originally published on Rhone's The Pursuit blog
When it comes to working out, it can be easy to get into a rut, forgetting all the possibilities that are out there. But how you move can be a way for you to do what you love, or to challenge yourself in ways that go beyond the physical. So if you find your workouts feeling a little stale or your motivation dwindling, it may be time to try a non-mainstream exercise or try working out with new people. In this article, we dive into how shaking things up in your fitness journey can pay dividends for your mental, physical, and social health.
First, new workouts can feed your mind. Maybe when you think of school, you think of an endless cycle of reading and testing. But a 2008 psychological study found that when people were taught about topics in multimodal ways (AKA auditory, writing, or other methods that go beyond simply reading and studying) they scored higher, including in areas they didn’t receive direct education on. This suggests that learning new things can make us better at other things. And it turns out that the same goes for our bodies: trying new movements can be stimulating for our brains and for our muscles, which can improve our athletic performance and fitness across the board.
What are the ways that exercise deviates from the mainstream? For example, you’ve probably heard of, or maybe even tried kickboxing. But why not look into Muay Thai? Muay Thai uses a different stance, footwork, and employs hips and hands differently than other types of more mainstream MMA. And while this approach to fighting is valuable on its own, it can also stimulate the mental and physical gains that can elevate your game as a boxer or even in other sports. And it may surprise you how accessible it could be to get started with a non-mainstream workout like Muay Thai. Tyler Scott, the founder of Hit House Muay Thai gym in New York City, said of his spot, “my wife and I wanted to create a beginners’ Muay Thai class centered around striking and bag work.”
Cross Training, or engaging in a sport that’s different from your main sport, can result in huge physical benefits. Tobias Wong, an instructor at Hit House, says “you never know how another movement or technique from another sport or exercise will enhance your current skill level.” Science bears this out: in addition to reducing injury from repetitive motions, cross training can help you train new muscle groups and fight boredom in exercising. And when you choose a group exercise class as the place to do your cross training, the benefits can increase even more.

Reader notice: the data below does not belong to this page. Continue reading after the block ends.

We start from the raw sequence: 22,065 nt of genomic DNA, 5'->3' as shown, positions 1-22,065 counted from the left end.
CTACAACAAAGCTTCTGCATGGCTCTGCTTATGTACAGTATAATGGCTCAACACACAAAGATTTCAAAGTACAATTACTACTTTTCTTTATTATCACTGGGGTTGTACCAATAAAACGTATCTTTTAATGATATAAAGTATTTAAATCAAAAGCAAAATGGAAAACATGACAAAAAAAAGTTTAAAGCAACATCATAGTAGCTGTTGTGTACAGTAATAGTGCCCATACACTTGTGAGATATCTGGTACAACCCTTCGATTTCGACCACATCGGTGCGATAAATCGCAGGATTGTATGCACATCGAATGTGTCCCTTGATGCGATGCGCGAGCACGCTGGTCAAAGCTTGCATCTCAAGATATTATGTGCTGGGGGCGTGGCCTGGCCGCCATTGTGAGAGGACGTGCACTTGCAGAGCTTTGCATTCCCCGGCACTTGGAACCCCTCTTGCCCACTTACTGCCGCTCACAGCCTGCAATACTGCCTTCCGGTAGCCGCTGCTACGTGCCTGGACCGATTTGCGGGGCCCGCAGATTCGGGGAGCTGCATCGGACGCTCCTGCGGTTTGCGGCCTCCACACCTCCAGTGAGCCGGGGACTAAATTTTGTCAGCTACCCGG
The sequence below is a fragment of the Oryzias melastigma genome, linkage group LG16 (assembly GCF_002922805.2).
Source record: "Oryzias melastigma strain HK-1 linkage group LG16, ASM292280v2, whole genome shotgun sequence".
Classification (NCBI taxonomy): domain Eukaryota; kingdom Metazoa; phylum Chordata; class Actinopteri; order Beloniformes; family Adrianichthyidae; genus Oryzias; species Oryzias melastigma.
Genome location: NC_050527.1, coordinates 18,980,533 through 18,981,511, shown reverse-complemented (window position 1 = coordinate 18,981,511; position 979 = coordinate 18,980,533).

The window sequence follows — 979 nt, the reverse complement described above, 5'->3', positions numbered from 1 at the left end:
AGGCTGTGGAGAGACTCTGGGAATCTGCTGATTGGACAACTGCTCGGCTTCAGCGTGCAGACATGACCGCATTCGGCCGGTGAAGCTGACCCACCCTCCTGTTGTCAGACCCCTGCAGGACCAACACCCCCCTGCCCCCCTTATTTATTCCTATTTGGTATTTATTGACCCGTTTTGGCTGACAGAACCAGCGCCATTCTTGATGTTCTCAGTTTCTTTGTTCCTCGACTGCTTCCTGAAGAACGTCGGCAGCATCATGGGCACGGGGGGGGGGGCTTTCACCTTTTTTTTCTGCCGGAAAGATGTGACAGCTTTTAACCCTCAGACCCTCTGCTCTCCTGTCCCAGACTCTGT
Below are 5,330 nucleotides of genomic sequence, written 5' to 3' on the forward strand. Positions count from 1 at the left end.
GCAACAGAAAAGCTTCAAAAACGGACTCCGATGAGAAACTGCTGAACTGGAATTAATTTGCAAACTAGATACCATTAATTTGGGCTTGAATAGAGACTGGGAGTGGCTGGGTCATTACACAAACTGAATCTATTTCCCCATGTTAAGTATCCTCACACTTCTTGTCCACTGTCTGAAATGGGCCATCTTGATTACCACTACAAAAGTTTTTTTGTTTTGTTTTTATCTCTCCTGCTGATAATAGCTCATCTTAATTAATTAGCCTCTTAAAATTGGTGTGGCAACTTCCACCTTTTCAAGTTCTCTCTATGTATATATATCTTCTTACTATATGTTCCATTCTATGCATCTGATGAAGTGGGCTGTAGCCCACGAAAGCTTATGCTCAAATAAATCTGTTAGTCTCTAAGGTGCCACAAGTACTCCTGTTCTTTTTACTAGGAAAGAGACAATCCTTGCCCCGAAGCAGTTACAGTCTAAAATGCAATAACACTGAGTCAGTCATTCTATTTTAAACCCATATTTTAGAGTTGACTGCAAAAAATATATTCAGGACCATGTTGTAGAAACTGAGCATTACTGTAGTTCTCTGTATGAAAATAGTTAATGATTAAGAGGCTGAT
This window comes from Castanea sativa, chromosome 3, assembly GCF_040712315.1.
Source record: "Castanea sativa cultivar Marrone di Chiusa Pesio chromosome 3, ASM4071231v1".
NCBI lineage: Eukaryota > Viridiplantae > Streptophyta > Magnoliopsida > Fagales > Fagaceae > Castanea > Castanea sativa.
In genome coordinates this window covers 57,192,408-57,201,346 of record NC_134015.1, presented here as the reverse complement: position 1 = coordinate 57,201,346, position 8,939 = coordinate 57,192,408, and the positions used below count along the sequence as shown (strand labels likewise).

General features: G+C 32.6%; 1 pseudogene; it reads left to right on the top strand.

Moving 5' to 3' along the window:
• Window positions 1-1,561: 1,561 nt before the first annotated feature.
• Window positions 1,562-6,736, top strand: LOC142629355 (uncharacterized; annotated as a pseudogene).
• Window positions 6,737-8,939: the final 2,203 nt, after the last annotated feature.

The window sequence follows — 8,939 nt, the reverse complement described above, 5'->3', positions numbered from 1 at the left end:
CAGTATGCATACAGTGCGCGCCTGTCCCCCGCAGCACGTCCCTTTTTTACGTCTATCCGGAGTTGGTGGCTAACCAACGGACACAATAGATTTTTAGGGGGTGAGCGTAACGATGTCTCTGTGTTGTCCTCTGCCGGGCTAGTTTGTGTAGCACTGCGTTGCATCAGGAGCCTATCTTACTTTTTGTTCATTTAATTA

According to NorthWestern Medicine, exercising with a buddy or group can be more effective than exercising by oneself. Having a community can help you learn more about technique, enjoy the challenge of performing, and even make friendships that help make the exercise a bigger part of your routine.
As noted in Rhone’s article with VRB Labs, “The VRB Labs Guide to Maximizing Mental Health,” Harvard’s well-known Study of Adult Development demonstrated that close relationships are more important in lifelong happiness than money, class, IQ, or genes. However, according to a study by Cigna Health, Millenials and zoomers report high amounts of loneliness. But fear not–your fitness routine can be a place to combat this loneliness.
Another group fitness class that is as amazing for the community aspect as it is for cross training is climbing. RiseNation, a class that uses an upright cardio machine called the Climber, can be a great place to try something new. Climbing can be easier on your bones and joints than other exercises while still providing a tough workout. Or maybe you miss your childhood sports league. Find a workout that is as fulfilling socially as it is physically through ZogSports, an intramural adult sports league that has soccer, basketball, cornhole, and more. ZogSports can be an incredible way to combat loneliness and get yourself out of your comfort zone. If going out of the house to go out of your comfort zone doesn’t feel (or maybe isn’t) feasible with your lifestyle right now, there are ways to reach new muscles and incorporate these challenges at home. The Hydrow machine is a way to do just this. Rowing is a true total body sport, and getting some hours in on the Hydrow will undoubtedly up your game in other exercises.
You have the power to choose a fitness routine that not only makes sense with your life but enhances it. Hit House instructor Tobias C. Wong says, “Never say, “no” until you try it! It’s always good to diversify your workouts. You never know how another movement/technique from another sport or exercise will enhance your current skill level.”
So, the next time you’re feeling a little stagnation in your fitness routine, we challenge you to try something new. You never know…you just might make some new connections, strengthen your body and mind, and maybe, you’ll even grow a little as an individual.
Author: Dana VanPamelen is a co-founder of Hit House, a Muay Thai influenced fitness studio in Manhattan. She's been training since 2011 and her favorite move is the teep.
Editor: Maggie Norsworthy is an audio producer and writer based in Brooklyn. Her favorite exercise is running and her favorite color is orange.
Photographer: Louie Herman, based in Brooklyn, NY.